Dolton police shift patrols into neighborhoods to combat crime spike

In south suburban Dolton, a spike in crime and a new administration is leading to a new strategy for police.

Calls of shots fired are up, as are carjackings and police say they can’t seem to bring the murder rate out of the double digits.

Mayor Tiffany Henyard said it was time for a bold move. She decided to take police foot patrols out of the business district and put them in residential neighborhoods instead.

"A lot of people were concerned about crime, right. That was my number one concern, my top priority. What better way to put the people at one with the police then to have them go door to door," she said.

One week into the job, Henyard dispatched Dolton police officers to high crime hotspots without warning hoping to chase out criminals and reassure residents, especially women and seniors.


Henyard joined police last Friday as they went door-to-door checking in on people and gathering information.

Officer Marissa Curry said most residents were receptive.

"We heard some personal concerns but other people were a little more reluctant to speak with us and give us that contact," Curry said. "But I think that the more we show a presence the more comfortable they’ll become. I feel that it was a great opportunity for officers to connect with the community."

Dolton Deputy Police Chief Steve Curry, no relation to officer Curry, called on residents to speak up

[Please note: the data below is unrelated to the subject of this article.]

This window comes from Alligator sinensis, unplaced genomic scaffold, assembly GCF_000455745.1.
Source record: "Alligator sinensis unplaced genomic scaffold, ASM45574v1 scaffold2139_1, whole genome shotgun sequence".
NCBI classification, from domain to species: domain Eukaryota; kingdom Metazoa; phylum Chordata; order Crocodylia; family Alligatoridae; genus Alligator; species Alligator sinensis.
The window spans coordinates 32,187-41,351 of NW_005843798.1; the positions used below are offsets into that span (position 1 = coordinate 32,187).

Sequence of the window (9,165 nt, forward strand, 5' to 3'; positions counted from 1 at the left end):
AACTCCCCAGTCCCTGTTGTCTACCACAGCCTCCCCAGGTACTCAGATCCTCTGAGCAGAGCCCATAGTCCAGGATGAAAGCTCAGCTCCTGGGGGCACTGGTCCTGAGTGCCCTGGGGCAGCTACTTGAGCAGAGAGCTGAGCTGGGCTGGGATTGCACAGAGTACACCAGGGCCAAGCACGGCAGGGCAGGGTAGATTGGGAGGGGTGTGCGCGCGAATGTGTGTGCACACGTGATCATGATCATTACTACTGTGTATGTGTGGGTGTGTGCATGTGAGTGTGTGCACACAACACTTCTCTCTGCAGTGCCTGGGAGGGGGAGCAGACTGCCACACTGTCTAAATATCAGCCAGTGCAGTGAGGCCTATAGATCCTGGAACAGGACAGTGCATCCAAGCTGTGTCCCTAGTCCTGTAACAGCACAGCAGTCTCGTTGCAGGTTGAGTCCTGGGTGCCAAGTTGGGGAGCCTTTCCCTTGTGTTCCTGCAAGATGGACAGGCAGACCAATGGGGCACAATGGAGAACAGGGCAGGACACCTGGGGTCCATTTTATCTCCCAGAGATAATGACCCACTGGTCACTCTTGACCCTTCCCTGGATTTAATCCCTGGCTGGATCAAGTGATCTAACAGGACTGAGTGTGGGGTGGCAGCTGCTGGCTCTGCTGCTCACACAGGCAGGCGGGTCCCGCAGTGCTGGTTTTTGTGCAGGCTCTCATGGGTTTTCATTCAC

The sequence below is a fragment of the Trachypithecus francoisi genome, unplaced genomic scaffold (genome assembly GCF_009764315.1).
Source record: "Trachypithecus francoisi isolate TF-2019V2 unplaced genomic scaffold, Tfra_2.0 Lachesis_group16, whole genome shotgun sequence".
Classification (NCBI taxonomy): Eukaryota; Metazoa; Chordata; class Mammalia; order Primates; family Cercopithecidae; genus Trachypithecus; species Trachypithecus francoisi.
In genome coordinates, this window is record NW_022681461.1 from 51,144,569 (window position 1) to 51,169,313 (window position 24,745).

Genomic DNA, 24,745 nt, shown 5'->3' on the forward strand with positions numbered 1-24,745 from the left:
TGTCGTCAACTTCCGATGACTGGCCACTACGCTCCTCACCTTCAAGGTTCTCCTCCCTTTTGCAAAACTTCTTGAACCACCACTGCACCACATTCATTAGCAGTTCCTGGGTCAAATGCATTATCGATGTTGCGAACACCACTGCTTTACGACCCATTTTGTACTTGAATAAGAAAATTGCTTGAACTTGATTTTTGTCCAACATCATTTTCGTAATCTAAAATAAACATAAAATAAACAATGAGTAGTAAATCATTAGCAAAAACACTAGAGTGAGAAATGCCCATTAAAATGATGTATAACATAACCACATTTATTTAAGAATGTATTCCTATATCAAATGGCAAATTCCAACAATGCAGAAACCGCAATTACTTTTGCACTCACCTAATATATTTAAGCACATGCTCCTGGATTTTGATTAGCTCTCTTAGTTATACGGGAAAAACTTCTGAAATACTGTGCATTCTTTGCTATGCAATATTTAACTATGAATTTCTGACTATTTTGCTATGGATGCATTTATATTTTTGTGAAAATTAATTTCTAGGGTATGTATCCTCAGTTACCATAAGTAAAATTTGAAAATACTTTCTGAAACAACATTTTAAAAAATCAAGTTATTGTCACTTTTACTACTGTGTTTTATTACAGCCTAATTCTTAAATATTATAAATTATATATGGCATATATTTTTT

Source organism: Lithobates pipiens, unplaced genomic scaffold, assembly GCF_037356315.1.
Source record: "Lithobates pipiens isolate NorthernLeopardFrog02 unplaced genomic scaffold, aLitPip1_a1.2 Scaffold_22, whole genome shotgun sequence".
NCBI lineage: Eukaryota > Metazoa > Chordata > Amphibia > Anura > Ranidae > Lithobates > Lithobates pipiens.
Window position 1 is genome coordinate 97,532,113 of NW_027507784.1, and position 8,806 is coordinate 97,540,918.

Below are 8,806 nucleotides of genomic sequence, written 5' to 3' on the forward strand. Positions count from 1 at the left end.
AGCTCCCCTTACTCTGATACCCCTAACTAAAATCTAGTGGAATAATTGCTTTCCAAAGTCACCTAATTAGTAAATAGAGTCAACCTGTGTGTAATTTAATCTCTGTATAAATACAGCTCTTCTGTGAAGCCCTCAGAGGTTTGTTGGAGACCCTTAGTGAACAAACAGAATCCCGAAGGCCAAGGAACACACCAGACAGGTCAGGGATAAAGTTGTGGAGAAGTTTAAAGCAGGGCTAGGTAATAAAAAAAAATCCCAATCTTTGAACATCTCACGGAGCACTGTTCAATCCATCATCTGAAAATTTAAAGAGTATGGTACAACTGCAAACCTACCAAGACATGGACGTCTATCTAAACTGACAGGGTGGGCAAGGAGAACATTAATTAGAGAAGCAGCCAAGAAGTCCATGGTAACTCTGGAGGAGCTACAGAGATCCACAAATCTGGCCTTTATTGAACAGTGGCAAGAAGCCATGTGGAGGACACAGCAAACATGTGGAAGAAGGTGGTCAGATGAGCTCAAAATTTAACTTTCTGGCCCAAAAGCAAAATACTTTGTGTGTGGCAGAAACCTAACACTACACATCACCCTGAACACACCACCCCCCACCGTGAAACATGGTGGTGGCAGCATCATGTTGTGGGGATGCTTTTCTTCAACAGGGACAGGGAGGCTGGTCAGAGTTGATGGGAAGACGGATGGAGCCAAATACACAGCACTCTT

"If you know somebody who lives in a specific address and doing specific things tell us, so we can start our investigation and eradicate them from the neighborhood, " Steve Curry said.

We asked the Deputy chief if foot patrols in high-crime areas pose a safety concern for officers.

"I’m not concerned at all, " he said "It’s no big deal. There’s a few of us that are always together so we’re always protected at all times. They knock on doors all the time in the line of duty."

He says he is hopeful about forming new relationships with the community.

Coming up on June 26, the community will hold a march along with residents of nearby Calumet City. They’ll start on both ends of Sibley Boulevard and meet in the middle.

"You asked for me to make change and here I am making a change. And when I was at the door and I asked can you please speak to our officers, they’re not here for your daughter or your son, we are literally here to hear your concerns," Henyard said. "The majority of them gave us a lot of good information. It worked out well."